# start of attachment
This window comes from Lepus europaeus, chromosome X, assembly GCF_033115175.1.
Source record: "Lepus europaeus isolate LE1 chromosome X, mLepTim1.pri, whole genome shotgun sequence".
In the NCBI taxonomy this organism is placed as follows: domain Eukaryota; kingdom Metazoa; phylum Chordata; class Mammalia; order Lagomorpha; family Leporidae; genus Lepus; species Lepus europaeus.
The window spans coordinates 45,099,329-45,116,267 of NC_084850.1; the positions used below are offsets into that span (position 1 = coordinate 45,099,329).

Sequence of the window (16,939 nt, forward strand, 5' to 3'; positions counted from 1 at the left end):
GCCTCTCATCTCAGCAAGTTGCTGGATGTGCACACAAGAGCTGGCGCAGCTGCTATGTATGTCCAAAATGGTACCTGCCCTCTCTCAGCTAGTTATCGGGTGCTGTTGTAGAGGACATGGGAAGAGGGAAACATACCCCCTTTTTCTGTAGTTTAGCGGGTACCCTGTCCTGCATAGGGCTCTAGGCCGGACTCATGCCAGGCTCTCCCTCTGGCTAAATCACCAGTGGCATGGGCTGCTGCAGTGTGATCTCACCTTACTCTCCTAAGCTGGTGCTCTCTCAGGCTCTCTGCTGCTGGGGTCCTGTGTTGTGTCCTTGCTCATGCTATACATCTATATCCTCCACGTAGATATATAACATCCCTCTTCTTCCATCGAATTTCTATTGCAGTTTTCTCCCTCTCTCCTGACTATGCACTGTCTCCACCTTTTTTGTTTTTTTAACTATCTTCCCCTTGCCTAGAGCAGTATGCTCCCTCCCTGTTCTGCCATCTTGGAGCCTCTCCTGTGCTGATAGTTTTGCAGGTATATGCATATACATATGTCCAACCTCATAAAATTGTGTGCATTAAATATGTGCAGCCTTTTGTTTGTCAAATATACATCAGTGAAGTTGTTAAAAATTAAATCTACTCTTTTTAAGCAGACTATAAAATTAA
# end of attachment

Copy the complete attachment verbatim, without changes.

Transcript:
This window comes from Lepus europaeus, chromosome X, assembly GCF_033115175.1.
Source record: "Lepus europaeus isolate LE1 chromosome X, mLepTim1.pri, whole genome shotgun sequence".
In the NCBI taxonomy this organism is placed as follows: domain Eukaryota; kingdom Metazoa; phylum Chordata; class Mammalia; order Lagomorpha; family Leporidae; genus Lepus; species Lepus europaeus.
The window spans coordinates 45,099,329-45,116,267 of NC_084850.1; the positions used below are offsets into that span (position 1 = coordinate 45,099,329).

Sequence of the window (16,939 nt, forward strand, 5' to 3'; positions counted from 1 at the left end):
GCCTCTCATCTCAGCAAGTTGCTGGATGTGCACACAAGAGCTGGCGCAGCTGCTATGTATGTCCAAAATGGTACCTGCCCTCTCTCAGCTAGTTATCGGGTGCTGTTGTAGAGGACATGGGAAGAGGGAAACATACCCCCTTTTTCTGTAGTTTAGCGGGTACCCTGTCCTGCATAGGGCTCTAGGCCGGACTCATGCCAGGCTCTCCCTCTGGCTAAATCACCAGTGGCATGGGCTGCTGCAGTGTGATCTCACCTTACTCTCCTAAGCTGGTGCTCTCTCAGGCTCTCTGCTGCTGGGGTCCTGTGTTGTGTCCTTGCTCATGCTATACATCTATATCCTCCACGTAGATATATAACATCCCTCTTCTTCCATCGAATTTCTATTGCAGTTTTCTCCCTCTCTCCTGACTATGCACTGTCTCCACCTTTTTTGTTTTTTTAACTATCTTCCCCTTGCCTAGAGCAGTATGCTCCCTCCCTGTTCTGCCATCTTGGAGCCTCTCCTGTGCTGATAGTTTTGCAGGTATATGCATATACATATGTCCAACCTCATAAAATTGTGTGCATTAAATATGTGCAGCCTTTTGTTTGTCAAATATACATCAGTGAAGTTGTTAAAAATTAAATCTACTCTTTTTAAGCAGACTATAAAATTAA